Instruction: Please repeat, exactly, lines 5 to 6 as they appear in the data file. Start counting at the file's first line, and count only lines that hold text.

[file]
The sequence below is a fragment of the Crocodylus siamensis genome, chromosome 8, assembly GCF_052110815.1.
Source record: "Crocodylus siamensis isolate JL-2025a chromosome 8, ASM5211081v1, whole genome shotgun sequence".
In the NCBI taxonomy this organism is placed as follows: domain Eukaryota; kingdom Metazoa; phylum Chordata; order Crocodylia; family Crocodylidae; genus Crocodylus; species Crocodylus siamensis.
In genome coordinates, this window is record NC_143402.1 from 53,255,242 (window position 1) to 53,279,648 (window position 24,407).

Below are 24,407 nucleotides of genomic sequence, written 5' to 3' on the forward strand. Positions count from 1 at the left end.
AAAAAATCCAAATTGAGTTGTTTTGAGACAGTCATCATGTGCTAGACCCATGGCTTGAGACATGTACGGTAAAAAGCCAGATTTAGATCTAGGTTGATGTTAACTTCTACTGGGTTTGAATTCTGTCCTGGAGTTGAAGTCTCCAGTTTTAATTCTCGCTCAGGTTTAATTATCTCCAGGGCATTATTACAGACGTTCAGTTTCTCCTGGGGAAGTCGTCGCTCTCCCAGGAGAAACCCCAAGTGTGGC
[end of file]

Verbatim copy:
Below are 24,407 nucleotides of genomic sequence, written 5' to 3' on the forward strand. Positions count from 1 at the left end.
AAAAAATCCAAATTGAGTTGTTTTGAGACAGTCATCATGTGCTAGACCCATGGCTTGAGACATGTACGGTAAAAAGCCAGATTTAGATCTAGGTTGATGTTAACTTCTACTGGGTTTGAATTCTGTCCTGGAGTTGAAGTCTCCAGTTTTAATTCTCGCTCAGGTTTAATTATCTCCAGGGCATTATTACAGACGTTCAGTTTCTCCTGGGGAAGTCGTCGCTCTCCCAGGAGAAACCCCAAGTGTGGC